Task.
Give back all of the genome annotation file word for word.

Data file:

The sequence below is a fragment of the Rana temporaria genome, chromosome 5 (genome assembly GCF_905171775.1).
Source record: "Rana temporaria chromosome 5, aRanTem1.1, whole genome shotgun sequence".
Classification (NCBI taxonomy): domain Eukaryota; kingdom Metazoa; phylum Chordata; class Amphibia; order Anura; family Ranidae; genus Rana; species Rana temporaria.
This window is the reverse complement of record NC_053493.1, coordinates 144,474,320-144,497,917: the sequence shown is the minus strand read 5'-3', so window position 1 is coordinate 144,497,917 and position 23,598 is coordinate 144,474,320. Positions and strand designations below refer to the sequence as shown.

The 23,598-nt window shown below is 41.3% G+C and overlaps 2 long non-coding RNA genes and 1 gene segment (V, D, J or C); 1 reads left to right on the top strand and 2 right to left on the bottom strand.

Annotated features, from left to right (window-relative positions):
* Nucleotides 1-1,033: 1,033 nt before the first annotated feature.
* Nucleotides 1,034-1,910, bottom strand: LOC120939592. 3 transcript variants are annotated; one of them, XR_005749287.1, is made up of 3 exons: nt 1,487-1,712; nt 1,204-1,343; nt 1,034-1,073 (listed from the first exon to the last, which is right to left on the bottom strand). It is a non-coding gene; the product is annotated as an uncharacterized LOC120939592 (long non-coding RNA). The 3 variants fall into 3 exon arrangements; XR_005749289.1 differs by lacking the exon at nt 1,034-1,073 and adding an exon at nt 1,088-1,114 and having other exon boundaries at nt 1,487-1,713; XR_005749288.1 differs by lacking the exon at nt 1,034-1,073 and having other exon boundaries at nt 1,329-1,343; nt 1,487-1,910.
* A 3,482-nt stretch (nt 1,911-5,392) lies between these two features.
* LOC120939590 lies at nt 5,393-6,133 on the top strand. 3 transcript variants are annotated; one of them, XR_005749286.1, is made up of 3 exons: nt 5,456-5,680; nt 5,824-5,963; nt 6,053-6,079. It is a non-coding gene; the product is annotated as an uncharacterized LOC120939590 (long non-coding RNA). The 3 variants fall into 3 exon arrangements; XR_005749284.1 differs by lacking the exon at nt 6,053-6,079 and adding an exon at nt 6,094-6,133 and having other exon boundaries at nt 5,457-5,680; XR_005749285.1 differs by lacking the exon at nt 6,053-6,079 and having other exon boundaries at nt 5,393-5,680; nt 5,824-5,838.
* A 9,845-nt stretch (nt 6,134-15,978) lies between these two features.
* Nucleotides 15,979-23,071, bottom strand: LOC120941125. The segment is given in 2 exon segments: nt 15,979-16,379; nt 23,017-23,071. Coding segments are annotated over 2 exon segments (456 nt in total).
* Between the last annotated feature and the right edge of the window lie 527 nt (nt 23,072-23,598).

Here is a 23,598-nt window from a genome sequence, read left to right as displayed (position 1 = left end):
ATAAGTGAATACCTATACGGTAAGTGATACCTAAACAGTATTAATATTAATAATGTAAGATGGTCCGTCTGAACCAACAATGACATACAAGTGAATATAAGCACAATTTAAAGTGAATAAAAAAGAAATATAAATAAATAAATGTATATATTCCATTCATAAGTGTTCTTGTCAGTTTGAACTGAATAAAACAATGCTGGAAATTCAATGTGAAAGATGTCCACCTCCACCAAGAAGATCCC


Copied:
The sequence below is a fragment of the Rana temporaria genome, chromosome 5 (genome assembly GCF_905171775.1).
Source record: "Rana temporaria chromosome 5, aRanTem1.1, whole genome shotgun sequence".
Classification (NCBI taxonomy): domain Eukaryota; kingdom Metazoa; phylum Chordata; class Amphibia; order Anura; family Ranidae; genus Rana; species Rana temporaria.
This window is the reverse complement of record NC_053493.1, coordinates 144,474,320-144,497,917: the sequence shown is the minus strand read 5'-3', so window position 1 is coordinate 144,497,917 and position 23,598 is coordinate 144,474,320. Positions and strand designations below refer to the sequence as shown.

The 23,598-nt window shown below is 41.3% G+C and overlaps 2 long non-coding RNA genes and 1 gene segment (V, D, J or C); 1 reads left to right on the top strand and 2 right to left on the bottom strand.

Annotated features, from left to right (window-relative positions):
* Nucleotides 1-1,033: 1,033 nt before the first annotated feature.
* Nucleotides 1,034-1,910, bottom strand: LOC120939592. 3 transcript variants are annotated; one of them, XR_005749287.1, is made up of 3 exons: nt 1,487-1,712; nt 1,204-1,343; nt 1,034-1,073 (listed from the first exon to the last, which is right to left on the bottom strand). It is a non-coding gene; the product is annotated as an uncharacterized LOC120939592 (long non-coding RNA). The 3 variants fall into 3 exon arrangements; XR_005749289.1 differs by lacking the exon at nt 1,034-1,073 and adding an exon at nt 1,088-1,114 and having other exon boundaries at nt 1,487-1,713; XR_005749288.1 differs by lacking the exon at nt 1,034-1,073 and having other exon boundaries at nt 1,329-1,343; nt 1,487-1,910.
* A 3,482-nt stretch (nt 1,911-5,392) lies between these two features.
* LOC120939590 lies at nt 5,393-6,133 on the top strand. 3 transcript variants are annotated; one of them, XR_005749286.1, is made up of 3 exons: nt 5,456-5,680; nt 5,824-5,963; nt 6,053-6,079. It is a non-coding gene; the product is annotated as an uncharacterized LOC120939590 (long non-coding RNA). The 3 variants fall into 3 exon arrangements; XR_005749284.1 differs by lacking the exon at nt 6,053-6,079 and adding an exon at nt 6,094-6,133 and having other exon boundaries at nt 5,457-5,680; XR_005749285.1 differs by lacking the exon at nt 6,053-6,079 and having other exon boundaries at nt 5,393-5,680; nt 5,824-5,838.
* A 9,845-nt stretch (nt 6,134-15,978) lies between these two features.
* Nucleotides 15,979-23,071, bottom strand: LOC120941125. The segment is given in 2 exon segments: nt 15,979-16,379; nt 23,017-23,071. Coding segments are annotated over 2 exon segments (456 nt in total).
* Between the last annotated feature and the right edge of the window lie 527 nt (nt 23,072-23,598).

Here is a 23,598-nt window from a genome sequence, read left to right as displayed (position 1 = left end):
ATAAGTGAATACCTATACGGTAAGTGATACCTAAACAGTATTAATATTAATAATGTAAGATGGTCCGTCTGAACCAACAATGACATACAAGTGAATATAAGCACAATTTAAAGTGAATAAAAAAGAAATATAAATAAATAAATGTATATATTCCATTCATAAGTGTTCTTGTCAGTTTGAACTGAATAAAACAATGCTGGAAATTCAATGTGAAAGATGTCCACCTCCACCAAGAAGATCCC